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TDM Studio

Topic Modeling Data Visualization

Topic Modeling is a text-mining approach which can be valuable for identifying which topics or subjects are part of a dataset. With TDM Studio, Topic Modeling can be used with both newspaper content as well as dissertation and thesis content for several different objectives. For example:

  • If I am interested in understanding the relationship between what is discussed on the front page of the newspaper and the 2009 financial crisis, Topic Modeling can be valuable. How do public narratives impact economic recovery? Or how does economic recovery impact reported narratives?
  • Topic Modeling can be used to analyze recent Computer Science dissertations and theses to determine what were the trending methodologies in machine learning over the past five years. This can also be valuable from a discovery standpoint for finding dissertations and theses related to my research (e.g., for a literature review).

In the example below, we are using LDA to analyze a set of 8851 newspaper articles from the New York Times for the month of September 2001. These are all of the articles published by the New York Times for the month of September. How does the news cycle change in response to the tragic, terrorist attack? How does this differ from one newspaper to another?

Topic Modeling (Latent Dirichlet Allocation) and Pre-Processing

LDA (Latent Dirichlet Allocation) is a generative model which attempts to discover ‘latent’ or hidden topics within a collection of documents. The only observed variable in the model is the occurrence of words in documents. The number of topics is provided as an input from the user (in TDM Studio via the ‘Number of Topics’ dropdown) and will impact the resulting topic model.


For TDM Studio, we use scikit-learn’s implementation of Latent Dirichlet Allocation.
This implementation also includes a valuable User Guide which includes further details on how word and topic distributions are computed.

For preparing documents for topic modeling, we rely upon scikit-learn’s CountVectorizer.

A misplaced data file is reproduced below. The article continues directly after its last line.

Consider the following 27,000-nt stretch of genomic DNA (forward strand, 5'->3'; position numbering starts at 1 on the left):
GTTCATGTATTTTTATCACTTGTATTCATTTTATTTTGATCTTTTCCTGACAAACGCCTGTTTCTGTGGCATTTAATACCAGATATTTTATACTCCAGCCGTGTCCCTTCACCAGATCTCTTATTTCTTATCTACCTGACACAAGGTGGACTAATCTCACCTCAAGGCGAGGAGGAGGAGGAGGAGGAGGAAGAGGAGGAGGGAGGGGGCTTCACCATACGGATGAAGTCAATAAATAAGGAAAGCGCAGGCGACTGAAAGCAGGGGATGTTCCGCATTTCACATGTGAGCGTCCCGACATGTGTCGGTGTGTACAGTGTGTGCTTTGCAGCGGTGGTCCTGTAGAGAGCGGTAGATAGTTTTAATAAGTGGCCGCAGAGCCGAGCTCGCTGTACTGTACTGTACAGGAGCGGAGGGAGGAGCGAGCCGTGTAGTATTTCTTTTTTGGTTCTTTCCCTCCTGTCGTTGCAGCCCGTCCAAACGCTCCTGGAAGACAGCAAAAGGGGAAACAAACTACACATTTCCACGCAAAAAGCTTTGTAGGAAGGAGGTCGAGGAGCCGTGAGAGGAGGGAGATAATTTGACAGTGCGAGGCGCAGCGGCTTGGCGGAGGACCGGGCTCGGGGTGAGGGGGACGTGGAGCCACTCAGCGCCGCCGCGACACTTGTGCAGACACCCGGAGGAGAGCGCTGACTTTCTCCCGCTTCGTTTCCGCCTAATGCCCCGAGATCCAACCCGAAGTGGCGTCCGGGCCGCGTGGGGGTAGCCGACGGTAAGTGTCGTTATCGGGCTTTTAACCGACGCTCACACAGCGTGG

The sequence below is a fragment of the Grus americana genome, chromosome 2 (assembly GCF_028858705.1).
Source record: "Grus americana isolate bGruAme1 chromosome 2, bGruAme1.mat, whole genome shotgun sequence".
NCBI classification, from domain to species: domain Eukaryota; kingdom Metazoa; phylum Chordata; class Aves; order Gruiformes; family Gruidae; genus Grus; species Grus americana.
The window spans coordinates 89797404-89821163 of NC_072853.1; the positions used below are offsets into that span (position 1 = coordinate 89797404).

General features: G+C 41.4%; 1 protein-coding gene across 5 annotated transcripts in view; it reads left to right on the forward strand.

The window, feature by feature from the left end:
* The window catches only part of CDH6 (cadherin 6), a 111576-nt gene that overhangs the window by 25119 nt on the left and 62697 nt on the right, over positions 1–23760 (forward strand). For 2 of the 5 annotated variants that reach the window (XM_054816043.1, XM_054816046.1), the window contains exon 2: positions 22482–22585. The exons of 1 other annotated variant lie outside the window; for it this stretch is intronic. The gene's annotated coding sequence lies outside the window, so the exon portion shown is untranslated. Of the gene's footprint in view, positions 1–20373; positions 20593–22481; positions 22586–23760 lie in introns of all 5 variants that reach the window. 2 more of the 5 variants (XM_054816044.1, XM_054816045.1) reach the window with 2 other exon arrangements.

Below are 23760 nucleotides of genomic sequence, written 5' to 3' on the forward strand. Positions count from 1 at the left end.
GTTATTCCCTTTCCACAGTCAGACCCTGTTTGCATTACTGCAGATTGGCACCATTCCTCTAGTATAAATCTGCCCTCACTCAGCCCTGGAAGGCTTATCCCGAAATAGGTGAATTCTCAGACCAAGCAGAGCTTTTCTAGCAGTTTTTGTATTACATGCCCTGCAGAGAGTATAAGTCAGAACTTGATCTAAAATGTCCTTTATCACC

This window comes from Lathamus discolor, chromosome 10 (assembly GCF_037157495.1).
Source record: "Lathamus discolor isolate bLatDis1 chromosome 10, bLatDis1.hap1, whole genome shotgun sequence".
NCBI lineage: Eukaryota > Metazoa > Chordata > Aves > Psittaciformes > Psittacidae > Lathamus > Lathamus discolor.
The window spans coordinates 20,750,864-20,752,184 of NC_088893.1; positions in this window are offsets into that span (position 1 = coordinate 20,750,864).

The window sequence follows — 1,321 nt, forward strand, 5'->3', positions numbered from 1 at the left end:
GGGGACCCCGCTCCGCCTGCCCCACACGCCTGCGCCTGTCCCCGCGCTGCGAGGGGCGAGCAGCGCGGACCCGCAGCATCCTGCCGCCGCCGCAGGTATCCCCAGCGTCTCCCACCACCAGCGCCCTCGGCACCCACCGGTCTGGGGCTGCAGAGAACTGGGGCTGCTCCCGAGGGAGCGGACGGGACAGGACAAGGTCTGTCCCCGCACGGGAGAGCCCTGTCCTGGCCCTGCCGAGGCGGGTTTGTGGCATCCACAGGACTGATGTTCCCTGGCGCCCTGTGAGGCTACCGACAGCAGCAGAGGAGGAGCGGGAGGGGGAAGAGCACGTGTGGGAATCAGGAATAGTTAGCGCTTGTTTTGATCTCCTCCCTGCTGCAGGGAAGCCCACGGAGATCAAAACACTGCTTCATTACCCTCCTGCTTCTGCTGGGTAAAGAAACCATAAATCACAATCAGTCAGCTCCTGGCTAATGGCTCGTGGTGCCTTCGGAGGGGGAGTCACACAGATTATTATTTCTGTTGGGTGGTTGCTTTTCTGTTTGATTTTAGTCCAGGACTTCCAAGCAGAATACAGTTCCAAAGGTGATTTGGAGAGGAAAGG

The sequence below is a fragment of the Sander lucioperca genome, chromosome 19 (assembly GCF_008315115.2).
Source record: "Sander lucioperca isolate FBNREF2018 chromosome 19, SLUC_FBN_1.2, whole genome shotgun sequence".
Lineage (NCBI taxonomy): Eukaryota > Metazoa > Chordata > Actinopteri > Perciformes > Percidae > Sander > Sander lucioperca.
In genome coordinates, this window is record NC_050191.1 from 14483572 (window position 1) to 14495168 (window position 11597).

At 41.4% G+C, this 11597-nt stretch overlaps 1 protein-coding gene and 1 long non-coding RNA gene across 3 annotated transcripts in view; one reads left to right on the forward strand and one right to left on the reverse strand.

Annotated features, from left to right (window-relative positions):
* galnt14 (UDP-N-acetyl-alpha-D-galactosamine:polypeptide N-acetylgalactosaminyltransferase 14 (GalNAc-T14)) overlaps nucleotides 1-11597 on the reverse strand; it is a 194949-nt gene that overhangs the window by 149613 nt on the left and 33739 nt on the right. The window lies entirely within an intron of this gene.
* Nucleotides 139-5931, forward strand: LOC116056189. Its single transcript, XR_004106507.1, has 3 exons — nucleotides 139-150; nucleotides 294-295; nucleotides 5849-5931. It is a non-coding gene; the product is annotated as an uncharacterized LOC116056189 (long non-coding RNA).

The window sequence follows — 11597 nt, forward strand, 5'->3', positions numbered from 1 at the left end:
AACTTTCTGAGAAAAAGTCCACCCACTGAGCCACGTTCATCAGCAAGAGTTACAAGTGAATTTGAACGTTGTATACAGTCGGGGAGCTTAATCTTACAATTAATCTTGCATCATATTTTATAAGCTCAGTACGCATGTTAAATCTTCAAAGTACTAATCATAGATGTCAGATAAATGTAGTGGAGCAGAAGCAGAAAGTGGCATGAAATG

For newspaper articles, we use title, abstract, and full text as input. Because dissertations and theses are often hundreds of pages long, for dissertations and theses, we use the title and abstract as input.

Topic Modeling Keywords and Topic Documents

For each topic, we list ten words which have the highest probability for the topic. These words often, though not always, give an indication of what the topic is about.


By clicking on a topic card, we present a list of up to fifty documents related to the selected topic. These are the documents for which the selected topic has a high probability of occurring. By clicking on the title of a document, a new window will open with the full text of the selected document.

Additional Recommended Reading

Blei, D.M., Ng, A.Y. and Jordan, M.I., 2003. Latent dirichlet allocation. The Journal of Machine Learning Research, 3, pp.993-1022.

Hall, D., Jurafsky, D. and Manning, C.D., 2008, October. Studying the history of ideas using topic models. In Proceedings of the 2008 conference on empirical methods in natural language processing (pp. 363-371).

Chang, J., Boyd-Graber, J., Wang, C., Gerrish, S. and Blei, D.M., 2009, December. Reading tea leaves: How humans interpret topic models. In Neural Information Processing Systems (Vol. 22, pp. 288-296).

Dieng, A.B., Ruiz, F.J. and Blei, D.M., 2019. The dynamic embedded topic modelarXiv preprint arXiv:1907.05545.